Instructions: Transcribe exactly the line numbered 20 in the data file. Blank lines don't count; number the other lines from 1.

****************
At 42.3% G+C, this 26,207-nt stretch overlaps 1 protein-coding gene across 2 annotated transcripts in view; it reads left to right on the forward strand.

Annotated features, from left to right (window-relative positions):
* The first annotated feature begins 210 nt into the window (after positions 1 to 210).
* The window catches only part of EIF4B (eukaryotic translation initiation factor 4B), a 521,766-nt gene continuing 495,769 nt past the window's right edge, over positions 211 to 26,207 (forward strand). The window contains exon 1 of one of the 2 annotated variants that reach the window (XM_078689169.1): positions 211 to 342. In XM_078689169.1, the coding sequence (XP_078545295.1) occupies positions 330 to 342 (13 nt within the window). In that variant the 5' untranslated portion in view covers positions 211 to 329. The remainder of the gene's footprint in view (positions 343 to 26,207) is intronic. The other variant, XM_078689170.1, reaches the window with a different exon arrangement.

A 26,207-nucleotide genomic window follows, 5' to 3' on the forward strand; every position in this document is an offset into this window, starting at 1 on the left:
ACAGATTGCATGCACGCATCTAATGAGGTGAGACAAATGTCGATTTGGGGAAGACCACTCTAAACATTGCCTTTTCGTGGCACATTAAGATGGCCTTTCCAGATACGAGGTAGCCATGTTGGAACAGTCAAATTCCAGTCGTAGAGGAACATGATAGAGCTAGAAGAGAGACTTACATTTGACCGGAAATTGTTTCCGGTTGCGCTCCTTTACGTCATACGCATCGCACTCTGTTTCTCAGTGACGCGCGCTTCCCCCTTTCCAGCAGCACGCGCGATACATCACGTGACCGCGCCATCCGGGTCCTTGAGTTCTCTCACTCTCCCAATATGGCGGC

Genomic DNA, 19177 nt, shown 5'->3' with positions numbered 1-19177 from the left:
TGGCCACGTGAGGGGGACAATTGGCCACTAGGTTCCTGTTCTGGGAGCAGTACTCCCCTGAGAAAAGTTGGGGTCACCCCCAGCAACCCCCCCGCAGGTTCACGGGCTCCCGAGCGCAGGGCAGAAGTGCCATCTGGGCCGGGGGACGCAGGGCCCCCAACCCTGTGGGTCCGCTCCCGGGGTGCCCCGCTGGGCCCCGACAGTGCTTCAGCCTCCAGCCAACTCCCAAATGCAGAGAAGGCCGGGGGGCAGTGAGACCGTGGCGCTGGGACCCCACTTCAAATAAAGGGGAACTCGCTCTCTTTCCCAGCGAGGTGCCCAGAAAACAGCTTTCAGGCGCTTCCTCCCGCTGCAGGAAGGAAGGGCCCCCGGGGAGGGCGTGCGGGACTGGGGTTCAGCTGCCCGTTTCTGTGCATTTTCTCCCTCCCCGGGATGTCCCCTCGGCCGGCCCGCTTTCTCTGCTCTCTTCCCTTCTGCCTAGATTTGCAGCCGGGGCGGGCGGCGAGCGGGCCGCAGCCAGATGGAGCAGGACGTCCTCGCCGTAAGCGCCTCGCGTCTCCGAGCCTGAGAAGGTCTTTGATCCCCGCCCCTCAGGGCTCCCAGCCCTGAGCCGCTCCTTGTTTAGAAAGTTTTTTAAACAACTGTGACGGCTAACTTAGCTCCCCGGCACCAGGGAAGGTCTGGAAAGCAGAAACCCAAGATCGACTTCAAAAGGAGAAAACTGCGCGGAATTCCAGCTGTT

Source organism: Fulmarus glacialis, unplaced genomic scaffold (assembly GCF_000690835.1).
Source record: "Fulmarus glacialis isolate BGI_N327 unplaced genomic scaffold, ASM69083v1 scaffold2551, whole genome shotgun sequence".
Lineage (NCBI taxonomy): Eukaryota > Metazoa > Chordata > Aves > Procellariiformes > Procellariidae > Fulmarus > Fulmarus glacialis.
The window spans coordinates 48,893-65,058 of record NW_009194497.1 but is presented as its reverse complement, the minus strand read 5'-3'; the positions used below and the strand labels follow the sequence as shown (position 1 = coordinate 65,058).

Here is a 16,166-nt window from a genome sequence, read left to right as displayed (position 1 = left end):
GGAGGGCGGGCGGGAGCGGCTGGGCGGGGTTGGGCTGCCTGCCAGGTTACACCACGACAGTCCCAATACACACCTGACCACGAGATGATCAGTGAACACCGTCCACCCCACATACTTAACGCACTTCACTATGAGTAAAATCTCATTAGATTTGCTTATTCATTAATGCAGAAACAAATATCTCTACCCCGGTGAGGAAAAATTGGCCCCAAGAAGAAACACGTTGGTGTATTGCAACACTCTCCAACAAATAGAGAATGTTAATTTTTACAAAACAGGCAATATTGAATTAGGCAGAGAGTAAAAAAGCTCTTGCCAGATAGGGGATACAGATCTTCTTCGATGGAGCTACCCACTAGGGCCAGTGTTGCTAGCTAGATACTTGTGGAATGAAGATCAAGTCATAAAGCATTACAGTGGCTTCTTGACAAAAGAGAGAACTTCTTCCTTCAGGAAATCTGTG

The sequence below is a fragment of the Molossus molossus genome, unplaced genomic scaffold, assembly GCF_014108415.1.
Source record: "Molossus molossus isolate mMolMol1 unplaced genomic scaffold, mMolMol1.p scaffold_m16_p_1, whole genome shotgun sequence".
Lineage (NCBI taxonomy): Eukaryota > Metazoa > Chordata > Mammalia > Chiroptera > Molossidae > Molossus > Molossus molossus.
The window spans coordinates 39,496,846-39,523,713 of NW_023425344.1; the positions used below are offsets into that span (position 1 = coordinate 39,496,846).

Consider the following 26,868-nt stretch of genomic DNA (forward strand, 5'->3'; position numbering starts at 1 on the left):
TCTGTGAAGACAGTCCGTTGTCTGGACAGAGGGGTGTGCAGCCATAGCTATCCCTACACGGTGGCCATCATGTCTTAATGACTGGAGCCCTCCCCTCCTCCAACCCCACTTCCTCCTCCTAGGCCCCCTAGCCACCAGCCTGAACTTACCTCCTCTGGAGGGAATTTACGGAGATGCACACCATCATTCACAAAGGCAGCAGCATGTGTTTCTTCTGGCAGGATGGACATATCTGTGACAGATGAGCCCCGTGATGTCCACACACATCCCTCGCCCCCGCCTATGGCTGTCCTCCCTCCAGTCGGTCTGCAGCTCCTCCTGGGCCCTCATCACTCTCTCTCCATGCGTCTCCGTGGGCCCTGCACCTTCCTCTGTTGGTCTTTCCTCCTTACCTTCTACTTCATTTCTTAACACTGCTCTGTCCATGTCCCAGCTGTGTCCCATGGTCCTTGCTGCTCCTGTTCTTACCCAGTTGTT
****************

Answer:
TCTGTGAAGACAGTCCGTTGTCTGGACAGAGGGGTGTGCAGCCATAGCTATCCCTACACGGTGGCCATCATGTCTTAATGACTGGAGCCCTCCCCTCCTCCAACCCCACTTCCTCCTCCTAGGCCCCCTAGCCACCAGCCTGAACTTACCTCCTCTGGAGGGAATTTACGGAGATGCACACCATCATTCACAAAGGCAGCAGCATGTGTTTCTTCTGGCAGGATGGACATATCTGTGACAGATGAGCCCCGTGATGTCCACACACATCCCTCGCCCCCGCCTATGGCTGTCCTCCCTCCAGTCGGTCTGCAGCTCCTCCTGGGCCCTCATCACTCTCTCTCCATGCGTCTCCGTGGGCCCTGCACCTTCCTCTGTTGGTCTTTCCTCCTTACCTTCTACTTCATTTCTTAACACTGCTCTGTCCATGTCCCAGCTGTGTCCCATGGTCCTTGCTGCTCCTGTTCTTACCCAGTTGTT